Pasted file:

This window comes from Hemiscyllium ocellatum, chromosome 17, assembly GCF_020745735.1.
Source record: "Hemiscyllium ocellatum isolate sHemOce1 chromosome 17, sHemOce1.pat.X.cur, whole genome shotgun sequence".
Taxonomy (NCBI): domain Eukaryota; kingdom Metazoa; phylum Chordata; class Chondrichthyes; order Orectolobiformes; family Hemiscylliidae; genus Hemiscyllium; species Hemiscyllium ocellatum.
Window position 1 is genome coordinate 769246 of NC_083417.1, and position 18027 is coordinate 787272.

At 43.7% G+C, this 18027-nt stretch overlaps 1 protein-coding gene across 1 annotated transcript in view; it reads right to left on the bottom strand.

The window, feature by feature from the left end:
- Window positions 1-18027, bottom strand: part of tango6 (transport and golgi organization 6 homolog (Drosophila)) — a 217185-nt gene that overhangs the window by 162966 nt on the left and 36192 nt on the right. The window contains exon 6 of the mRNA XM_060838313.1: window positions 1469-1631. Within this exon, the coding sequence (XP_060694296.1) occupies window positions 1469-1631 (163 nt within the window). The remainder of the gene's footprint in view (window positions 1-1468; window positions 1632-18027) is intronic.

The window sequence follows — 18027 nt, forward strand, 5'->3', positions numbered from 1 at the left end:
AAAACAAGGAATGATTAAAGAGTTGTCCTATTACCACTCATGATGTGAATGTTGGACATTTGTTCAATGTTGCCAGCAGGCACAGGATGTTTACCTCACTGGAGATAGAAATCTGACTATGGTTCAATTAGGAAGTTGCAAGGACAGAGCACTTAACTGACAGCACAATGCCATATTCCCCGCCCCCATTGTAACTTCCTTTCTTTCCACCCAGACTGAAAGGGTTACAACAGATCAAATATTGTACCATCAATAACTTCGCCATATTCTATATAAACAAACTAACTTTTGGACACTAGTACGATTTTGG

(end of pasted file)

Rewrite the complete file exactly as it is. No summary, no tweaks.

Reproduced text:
This window comes from Hemiscyllium ocellatum, chromosome 17, assembly GCF_020745735.1.
Source record: "Hemiscyllium ocellatum isolate sHemOce1 chromosome 17, sHemOce1.pat.X.cur, whole genome shotgun sequence".
Taxonomy (NCBI): domain Eukaryota; kingdom Metazoa; phylum Chordata; class Chondrichthyes; order Orectolobiformes; family Hemiscylliidae; genus Hemiscyllium; species Hemiscyllium ocellatum.
Window position 1 is genome coordinate 769246 of NC_083417.1, and position 18027 is coordinate 787272.

At 43.7% G+C, this 18027-nt stretch overlaps 1 protein-coding gene across 1 annotated transcript in view; it reads right to left on the bottom strand.

The window, feature by feature from the left end:
- Window positions 1-18027, bottom strand: part of tango6 (transport and golgi organization 6 homolog (Drosophila)) — a 217185-nt gene that overhangs the window by 162966 nt on the left and 36192 nt on the right. The window contains exon 6 of the mRNA XM_060838313.1: window positions 1469-1631. Within this exon, the coding sequence (XP_060694296.1) occupies window positions 1469-1631 (163 nt within the window). The remainder of the gene's footprint in view (window positions 1-1468; window positions 1632-18027) is intronic.

The window sequence follows — 18027 nt, forward strand, 5'->3', positions numbered from 1 at the left end:
AAAACAAGGAATGATTAAAGAGTTGTCCTATTACCACTCATGATGTGAATGTTGGACATTTGTTCAATGTTGCCAGCAGGCACAGGATGTTTACCTCACTGGAGATAGAAATCTGACTATGGTTCAATTAGGAAGTTGCAAGGACAGAGCACTTAACTGACAGCACAATGCCATATTCCCCGCCCCCATTGTAACTTCCTTTCTTTCCACCCAGACTGAAAGGGTTACAACAGATCAAATATTGTACCATCAATAACTTCGCCATATTCTATATAAACAAACTAACTTTTGGACACTAGTACGATTTTGG